Cameyo Analytics is a reporting and analysis feature allowing you to gather statistical data about your servers, applications, and sessions, designed for optimizing and lowering hosting costs.

Note: the Analytics feature is only available to Self-Hosted and BYO Cloud Cameyo customers. Cameyo Fully-Hosted customers are managed by Cameyo's technical team who is responsible of server optimization and maintenance, letting you focus on what's important: your applications.

Analytics Homepage

On the analytics homepage you get to see overall charts regarding your aggregated account's data, followed by tables that list the data in a sortable way:


Time range

At the top right of the screen, you can select the period to be analyzed:

For cost savings and usage pattern analysis it is recommended to select the last 7 days.

For technical support and user issue coorelation, it is recommended to pick the last few hours.

For monthly reporting and general overview, you can select up to 30 days.

To select a custom period, select the time range using the mouse. The period will the be set accordingly for the entire page:

Drilling down

From the analytics home page, you can drill down into specific servers, clusters, users and applications to obtain a more detailed view on each item individually. For this, simply click on the link you'd like to explore within the relevant list:

Cost optimization

Whether you are managing on-premises or cloud infrastructure, a cost is associated with the computing power you provide. Cameyo Analytics helps you optimize the computing power thereby reducing costs. When working on cost optimization, the recommended time period is 7 days, as it usually encapsulates a typical week.

The CPU/RAM usage chart provides actionable data to help you reduce costs, and the first one you should look into:

Below are some of the most common optimizable scenarios, along with recommended actions.


Meaning: servers with low CPU/RAM usage.

Recommendation: either reduce the CPU/RAM amount, or reduce the cluster's number of servers.

Example: in the below example, server is in the Overpower scenario. As a first optimization iteration, CPU and RAM were lowered on May 16th, thereby increasing capacity efficiency to 55%. Additional optimization iterations can still be performed to further optimize this cluster:


Meaning: servers with disparity between CPU and RAM usage (CPU usage too low compared to RAM or vice versa).

Recommendation: either reduce the over-powered resource (CPU or RAM), or increase the over-used resource.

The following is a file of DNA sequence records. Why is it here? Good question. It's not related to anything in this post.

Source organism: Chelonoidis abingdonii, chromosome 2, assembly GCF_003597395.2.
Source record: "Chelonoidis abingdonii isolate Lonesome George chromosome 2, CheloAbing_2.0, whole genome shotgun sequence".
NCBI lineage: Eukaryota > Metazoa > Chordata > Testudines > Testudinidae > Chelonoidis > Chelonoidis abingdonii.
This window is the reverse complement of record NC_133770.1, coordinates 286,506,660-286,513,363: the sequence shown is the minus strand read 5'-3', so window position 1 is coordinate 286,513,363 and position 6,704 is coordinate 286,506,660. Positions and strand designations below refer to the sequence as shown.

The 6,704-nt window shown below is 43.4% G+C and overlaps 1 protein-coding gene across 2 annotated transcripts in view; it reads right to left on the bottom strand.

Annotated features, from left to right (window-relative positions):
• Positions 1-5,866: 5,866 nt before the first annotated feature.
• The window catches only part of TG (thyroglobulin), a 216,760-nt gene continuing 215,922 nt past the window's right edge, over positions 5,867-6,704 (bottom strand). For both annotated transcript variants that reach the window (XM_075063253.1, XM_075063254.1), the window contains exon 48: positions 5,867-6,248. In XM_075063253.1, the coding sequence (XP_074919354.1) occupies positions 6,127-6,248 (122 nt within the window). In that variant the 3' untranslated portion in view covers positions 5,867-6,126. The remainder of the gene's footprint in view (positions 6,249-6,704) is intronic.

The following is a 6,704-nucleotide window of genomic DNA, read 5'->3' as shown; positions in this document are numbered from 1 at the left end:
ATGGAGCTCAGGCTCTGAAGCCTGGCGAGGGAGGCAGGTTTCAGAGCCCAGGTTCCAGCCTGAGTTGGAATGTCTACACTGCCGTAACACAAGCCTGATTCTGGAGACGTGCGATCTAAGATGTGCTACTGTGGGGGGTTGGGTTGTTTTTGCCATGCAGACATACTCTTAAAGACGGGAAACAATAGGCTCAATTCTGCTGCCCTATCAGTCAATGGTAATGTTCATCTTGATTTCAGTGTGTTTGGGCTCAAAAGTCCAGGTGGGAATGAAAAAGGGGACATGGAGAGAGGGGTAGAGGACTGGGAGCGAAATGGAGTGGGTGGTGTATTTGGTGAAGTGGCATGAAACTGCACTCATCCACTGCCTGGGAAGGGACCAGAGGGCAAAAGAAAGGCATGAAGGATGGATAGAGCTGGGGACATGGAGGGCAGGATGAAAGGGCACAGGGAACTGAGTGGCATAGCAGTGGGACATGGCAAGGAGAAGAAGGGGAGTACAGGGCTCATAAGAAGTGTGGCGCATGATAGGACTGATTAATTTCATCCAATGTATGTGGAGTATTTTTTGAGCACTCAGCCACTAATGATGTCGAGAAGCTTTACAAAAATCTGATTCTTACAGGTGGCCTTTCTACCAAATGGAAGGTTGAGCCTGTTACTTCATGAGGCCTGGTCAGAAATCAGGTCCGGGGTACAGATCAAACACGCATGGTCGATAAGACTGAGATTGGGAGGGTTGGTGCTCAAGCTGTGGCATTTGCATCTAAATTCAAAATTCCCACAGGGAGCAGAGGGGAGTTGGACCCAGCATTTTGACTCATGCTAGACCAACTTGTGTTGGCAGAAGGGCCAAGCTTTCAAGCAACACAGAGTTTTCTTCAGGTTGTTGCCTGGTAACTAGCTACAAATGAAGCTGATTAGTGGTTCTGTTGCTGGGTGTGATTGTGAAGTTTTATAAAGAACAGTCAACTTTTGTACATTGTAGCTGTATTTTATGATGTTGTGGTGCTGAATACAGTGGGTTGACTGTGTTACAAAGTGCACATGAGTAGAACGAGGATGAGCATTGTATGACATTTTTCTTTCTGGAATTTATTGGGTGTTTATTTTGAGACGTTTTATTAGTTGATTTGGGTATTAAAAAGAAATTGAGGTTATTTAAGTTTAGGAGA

Example: in the below example, server is in the Imbalance scenario. In this example the CPU can be reduced:


Meaning: servers with too high CPU/RAM usage.

Recommendation: increase CPU/RAM amount, or add more servers to the cluster.

Example: not an cost optimization scenario, Underpower often predicts technical issues as servers are close to reaching their maximum capacity. Server should not remain above 80% capacity -- either CPU or RAM -- at the risk of not being able to operate properly and cause usability, slowness or connectivity issues. Below are examples of underpowered servers.

Optimization deployment plan

Optimization of a production system should be applied in small iterations rather than all-at-once changes. For example if you have an Overpower scenario around 30% and you would like to increase capacity efficiency 75%, you should aim at acting in several iterations, i.e. 3 iterations across 3 days each. For example:

  1. Iteration 1 - aim at 45%: implement the server capacity change -> leave running for 3 days, see that there's no issues.
  2. Iteration 2 - aim at 60%: implement the server capacity change -> leave running for 3 days, see that there's no issues.
  3. Iteration 3 - aim at 75%: implement the server capacity change -> leave running for 3 days, see that there's no issues.

Technical issue spotting

The Session requests chart shows users session requests and their outcome. Unusual failure or cancellation spikes could indicate a technical issue:

On the other hand, a healthy chart typically indicates that things are working well:

This chart is especially useful for IT and support teams:

  • Proactively: a regular glance at this chart helps proactively identifying issues that users are running into.
  • Reactively: when users open support tickets, this chart helps understanding whether the reported issue is local / user-specific or global.